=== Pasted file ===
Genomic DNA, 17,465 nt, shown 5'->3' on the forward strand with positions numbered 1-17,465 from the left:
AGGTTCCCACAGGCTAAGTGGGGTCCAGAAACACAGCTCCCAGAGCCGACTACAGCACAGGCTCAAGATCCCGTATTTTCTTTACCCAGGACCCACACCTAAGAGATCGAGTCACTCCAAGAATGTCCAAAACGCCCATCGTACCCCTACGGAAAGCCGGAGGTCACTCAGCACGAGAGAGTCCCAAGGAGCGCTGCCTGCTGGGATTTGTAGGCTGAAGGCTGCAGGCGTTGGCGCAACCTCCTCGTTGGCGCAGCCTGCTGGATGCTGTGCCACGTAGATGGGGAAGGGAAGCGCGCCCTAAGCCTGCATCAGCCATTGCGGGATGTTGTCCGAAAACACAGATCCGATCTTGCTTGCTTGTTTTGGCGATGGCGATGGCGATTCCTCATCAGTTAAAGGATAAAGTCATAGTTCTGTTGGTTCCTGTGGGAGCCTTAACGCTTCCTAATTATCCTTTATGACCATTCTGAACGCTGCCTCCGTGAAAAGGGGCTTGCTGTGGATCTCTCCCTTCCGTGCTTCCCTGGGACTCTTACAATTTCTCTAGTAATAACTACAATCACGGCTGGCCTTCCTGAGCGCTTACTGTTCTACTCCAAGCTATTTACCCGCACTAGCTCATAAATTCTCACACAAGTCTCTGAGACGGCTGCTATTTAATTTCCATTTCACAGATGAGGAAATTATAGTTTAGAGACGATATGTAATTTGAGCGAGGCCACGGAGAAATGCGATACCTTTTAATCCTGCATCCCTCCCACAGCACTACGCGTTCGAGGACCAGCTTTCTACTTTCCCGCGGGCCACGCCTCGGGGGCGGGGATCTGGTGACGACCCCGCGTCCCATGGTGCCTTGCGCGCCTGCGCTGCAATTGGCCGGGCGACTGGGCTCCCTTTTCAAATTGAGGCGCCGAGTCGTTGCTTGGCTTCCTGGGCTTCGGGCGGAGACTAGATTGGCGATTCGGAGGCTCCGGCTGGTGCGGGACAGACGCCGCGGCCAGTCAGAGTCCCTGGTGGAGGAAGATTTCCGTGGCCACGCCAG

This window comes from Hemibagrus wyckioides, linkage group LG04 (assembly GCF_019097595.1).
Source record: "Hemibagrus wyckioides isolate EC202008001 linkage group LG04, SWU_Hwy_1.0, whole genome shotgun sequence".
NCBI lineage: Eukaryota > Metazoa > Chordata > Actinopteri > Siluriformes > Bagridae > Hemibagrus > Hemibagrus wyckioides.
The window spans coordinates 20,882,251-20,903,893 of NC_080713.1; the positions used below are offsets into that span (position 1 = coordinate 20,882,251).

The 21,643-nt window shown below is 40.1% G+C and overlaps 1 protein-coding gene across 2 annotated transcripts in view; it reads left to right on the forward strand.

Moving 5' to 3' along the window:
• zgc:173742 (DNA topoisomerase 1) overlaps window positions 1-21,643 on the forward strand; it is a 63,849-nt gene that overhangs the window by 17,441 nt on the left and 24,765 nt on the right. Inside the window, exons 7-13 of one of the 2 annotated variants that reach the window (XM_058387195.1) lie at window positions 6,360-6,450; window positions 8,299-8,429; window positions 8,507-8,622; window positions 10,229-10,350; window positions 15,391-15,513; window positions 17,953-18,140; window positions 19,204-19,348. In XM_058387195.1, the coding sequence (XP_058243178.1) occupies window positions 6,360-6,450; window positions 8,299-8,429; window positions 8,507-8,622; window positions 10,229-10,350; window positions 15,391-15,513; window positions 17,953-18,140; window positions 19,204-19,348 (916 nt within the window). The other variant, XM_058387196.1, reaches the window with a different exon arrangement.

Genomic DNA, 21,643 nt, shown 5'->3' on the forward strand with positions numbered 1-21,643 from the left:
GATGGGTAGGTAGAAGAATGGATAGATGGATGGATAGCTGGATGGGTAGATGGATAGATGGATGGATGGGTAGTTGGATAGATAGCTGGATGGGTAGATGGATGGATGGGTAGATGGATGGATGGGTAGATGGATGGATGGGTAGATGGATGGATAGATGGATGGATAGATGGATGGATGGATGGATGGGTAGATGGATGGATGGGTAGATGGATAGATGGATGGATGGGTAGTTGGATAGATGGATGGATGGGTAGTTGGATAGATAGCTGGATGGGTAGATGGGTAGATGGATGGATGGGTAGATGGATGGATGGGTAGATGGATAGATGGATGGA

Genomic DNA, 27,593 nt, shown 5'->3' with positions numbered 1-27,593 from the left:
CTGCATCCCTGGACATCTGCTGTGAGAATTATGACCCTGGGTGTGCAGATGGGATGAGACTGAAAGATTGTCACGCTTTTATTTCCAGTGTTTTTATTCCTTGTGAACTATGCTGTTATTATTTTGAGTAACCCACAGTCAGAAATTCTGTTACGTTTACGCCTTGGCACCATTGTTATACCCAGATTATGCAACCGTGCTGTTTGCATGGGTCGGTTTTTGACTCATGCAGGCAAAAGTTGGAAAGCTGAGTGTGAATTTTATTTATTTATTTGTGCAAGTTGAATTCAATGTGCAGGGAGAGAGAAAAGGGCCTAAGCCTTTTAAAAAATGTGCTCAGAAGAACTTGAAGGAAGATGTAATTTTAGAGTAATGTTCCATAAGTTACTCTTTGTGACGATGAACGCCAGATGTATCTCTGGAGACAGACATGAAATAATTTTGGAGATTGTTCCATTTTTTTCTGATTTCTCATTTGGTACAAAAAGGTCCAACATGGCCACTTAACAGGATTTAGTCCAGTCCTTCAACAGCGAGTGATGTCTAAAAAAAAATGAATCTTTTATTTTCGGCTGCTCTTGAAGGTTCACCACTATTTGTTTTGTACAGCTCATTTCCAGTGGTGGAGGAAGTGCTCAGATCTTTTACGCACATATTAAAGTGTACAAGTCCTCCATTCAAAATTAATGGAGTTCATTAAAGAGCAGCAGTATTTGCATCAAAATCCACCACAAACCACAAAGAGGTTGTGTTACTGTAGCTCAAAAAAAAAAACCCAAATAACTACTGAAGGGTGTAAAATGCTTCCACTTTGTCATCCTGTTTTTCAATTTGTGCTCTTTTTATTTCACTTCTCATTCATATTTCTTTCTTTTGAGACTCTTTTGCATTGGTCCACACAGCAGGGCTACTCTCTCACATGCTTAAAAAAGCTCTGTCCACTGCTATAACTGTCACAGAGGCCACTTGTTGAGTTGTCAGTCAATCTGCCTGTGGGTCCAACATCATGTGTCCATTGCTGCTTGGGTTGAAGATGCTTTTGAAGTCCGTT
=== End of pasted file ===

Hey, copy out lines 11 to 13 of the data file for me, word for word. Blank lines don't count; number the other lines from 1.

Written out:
GATGGGTAGGTAGAAGAATGGATAGATGGATGGATAGCTGGATGGGTAGATGGATAGATGGATGGATGGGTAGTTGGATAGATAGCTGGATGGGTAGATGGATGGATGGGTAGATGGATGGATGGGTAGATGGATGGATGGGTAGATGGATGGATAGATGGATGGATAGATGGATGGATGGATGGATGGGTAGATGGATGGATGGGTAGATGGATAGATGGATGGATGGGTAGTTGGATAGATGGATGGATGGGTAGTTGGATAGATAGCTGGATGGGTAGATGGGTAGATGGATGGATGGGTAGATGGATGGATGGGTAGATGGATAGATGGATGGA

Genomic DNA, 27,593 nt, shown 5'->3' with positions numbered 1-27,593 from the left:
CTGCATCCCTGGACATCTGCTGTGAGAATTATGACCCTGGGTGTGCAGATGGGATGAGACTGAAAGATTGTCACGCTTTTATTTCCAGTGTTTTTATTCCTTGTGAACTATGCTGTTATTATTTTGAGTAACCCACAGTCAGAAATTCTGTTACGTTTACGCCTTGGCACCATTGTTATACCCAGATTATGCAACCGTGCTGTTTGCATGGGTCGGTTTTTGACTCATGCAGGCAAAAGTTGGAAAGCTGAGTGTGAATTTTATTTATTTATTTGTGCAAGTTGAATTCAATGTGCAGGGAGAGAGAAAAGGGCCTAAGCCTTTTAAAAAATGTGCTCAGAAGAACTTGAAGGAAGATGTAATTTTAGAGTAATGTTCCATAAGTTACTCTTTGTGACGATGAACGCCAGATGTATCTCTGGAGACAGACATGAAATAATTTTGGAGATTGTTCCATTTTTTTCTGATTTCTCATTTGGTACAAAAAGGTCCAACATGGCCACTTAACAGGATTTAGTCCAGTCCTTCAACAGCGAGTGATGTCTAAAAAAAAATGAATCTTTTATTTTCGGCTGCTCTTGAAGGTTCACCACTATTTGTTTTGTACAGCTCATTTCCAGTGGTGGAGGAAGTGCTCAGATCTTTTACGCACATATTAAAGTGTACAAGTCCTCCATTCAAAATTAATGGAGTTCATTAAAGAGCAGCAGTATTTGCATCAAAATCCACCACAAACCACAAAGAGGTTGTGTTACTGTAGCTCAAAAAAAAAAACCCAAATAACTACTGAAGGGTGTAAAATGCTTCCACTTTGTCATCCTGTTTTTCAATTTGTGCTCTTTTTATTTCACTTCTCATTCATATTTCTTTCTTTTGAGACTCTTTTGCATTGGTCCACACAGCAGGGCTACTCTCTCACATGCTTAAAAAAGCTCTGTCCACTGCTATAACTGTCACAGAGGCCACTTGTTGAGTTGTCAGTCAATCTGCCTGTGGGTCCAACATCATGTGTCCATTGCTGCTTGGGTTGAAGATGCTTTTGAAGTCCGTT